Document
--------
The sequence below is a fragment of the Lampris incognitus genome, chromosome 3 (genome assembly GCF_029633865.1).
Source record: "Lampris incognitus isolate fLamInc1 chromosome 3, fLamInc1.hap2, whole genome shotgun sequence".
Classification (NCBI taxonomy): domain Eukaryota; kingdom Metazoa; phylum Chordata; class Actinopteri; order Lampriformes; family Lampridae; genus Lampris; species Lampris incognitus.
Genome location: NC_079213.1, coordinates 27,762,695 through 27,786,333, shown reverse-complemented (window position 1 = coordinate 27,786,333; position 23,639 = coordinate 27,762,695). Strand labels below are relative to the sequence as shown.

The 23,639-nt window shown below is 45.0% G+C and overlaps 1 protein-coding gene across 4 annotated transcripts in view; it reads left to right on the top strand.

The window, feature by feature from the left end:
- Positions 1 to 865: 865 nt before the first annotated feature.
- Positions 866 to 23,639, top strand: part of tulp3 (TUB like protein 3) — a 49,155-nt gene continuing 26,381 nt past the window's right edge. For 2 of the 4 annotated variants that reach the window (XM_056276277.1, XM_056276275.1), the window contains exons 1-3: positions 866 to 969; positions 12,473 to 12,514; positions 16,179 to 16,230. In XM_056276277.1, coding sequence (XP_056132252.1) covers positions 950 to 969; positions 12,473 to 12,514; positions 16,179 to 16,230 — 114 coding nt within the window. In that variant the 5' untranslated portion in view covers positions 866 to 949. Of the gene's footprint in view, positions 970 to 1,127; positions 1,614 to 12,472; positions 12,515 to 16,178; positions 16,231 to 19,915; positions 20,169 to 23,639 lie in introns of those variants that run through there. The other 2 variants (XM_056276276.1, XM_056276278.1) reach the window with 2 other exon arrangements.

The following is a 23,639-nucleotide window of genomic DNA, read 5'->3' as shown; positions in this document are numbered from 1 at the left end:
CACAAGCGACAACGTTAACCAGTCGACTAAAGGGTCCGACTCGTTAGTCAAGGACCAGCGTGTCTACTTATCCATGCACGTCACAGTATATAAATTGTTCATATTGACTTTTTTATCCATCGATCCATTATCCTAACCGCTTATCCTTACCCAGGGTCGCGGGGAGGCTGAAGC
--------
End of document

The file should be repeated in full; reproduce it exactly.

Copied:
The sequence below is a fragment of the Lampris incognitus genome, chromosome 3 (genome assembly GCF_029633865.1).
Source record: "Lampris incognitus isolate fLamInc1 chromosome 3, fLamInc1.hap2, whole genome shotgun sequence".
Classification (NCBI taxonomy): domain Eukaryota; kingdom Metazoa; phylum Chordata; class Actinopteri; order Lampriformes; family Lampridae; genus Lampris; species Lampris incognitus.
Genome location: NC_079213.1, coordinates 27,762,695 through 27,786,333, shown reverse-complemented (window position 1 = coordinate 27,786,333; position 23,639 = coordinate 27,762,695). Strand labels below are relative to the sequence as shown.

The 23,639-nt window shown below is 45.0% G+C and overlaps 1 protein-coding gene across 4 annotated transcripts in view; it reads left to right on the top strand.

The window, feature by feature from the left end:
- Positions 1 to 865: 865 nt before the first annotated feature.
- Positions 866 to 23,639, top strand: part of tulp3 (TUB like protein 3) — a 49,155-nt gene continuing 26,381 nt past the window's right edge. For 2 of the 4 annotated variants that reach the window (XM_056276277.1, XM_056276275.1), the window contains exons 1-3: positions 866 to 969; positions 12,473 to 12,514; positions 16,179 to 16,230. In XM_056276277.1, coding sequence (XP_056132252.1) covers positions 950 to 969; positions 12,473 to 12,514; positions 16,179 to 16,230 — 114 coding nt within the window. In that variant the 5' untranslated portion in view covers positions 866 to 949. Of the gene's footprint in view, positions 970 to 1,127; positions 1,614 to 12,472; positions 12,515 to 16,178; positions 16,231 to 19,915; positions 20,169 to 23,639 lie in introns of those variants that run through there. The other 2 variants (XM_056276276.1, XM_056276278.1) reach the window with 2 other exon arrangements.

The following is a 23,639-nucleotide window of genomic DNA, read 5'->3' as shown; positions in this document are numbered from 1 at the left end:
CACAAGCGACAACGTTAACCAGTCGACTAAAGGGTCCGACTCGTTAGTCAAGGACCAGCGTGTCTACTTATCCATGCACGTCACAGTATATAAATTGTTCATATTGACTTTTTTATCCATCGATCCATTATCCTAACCGCTTATCCTTACCCAGGGTCGCGGGGAGGCTGAAGC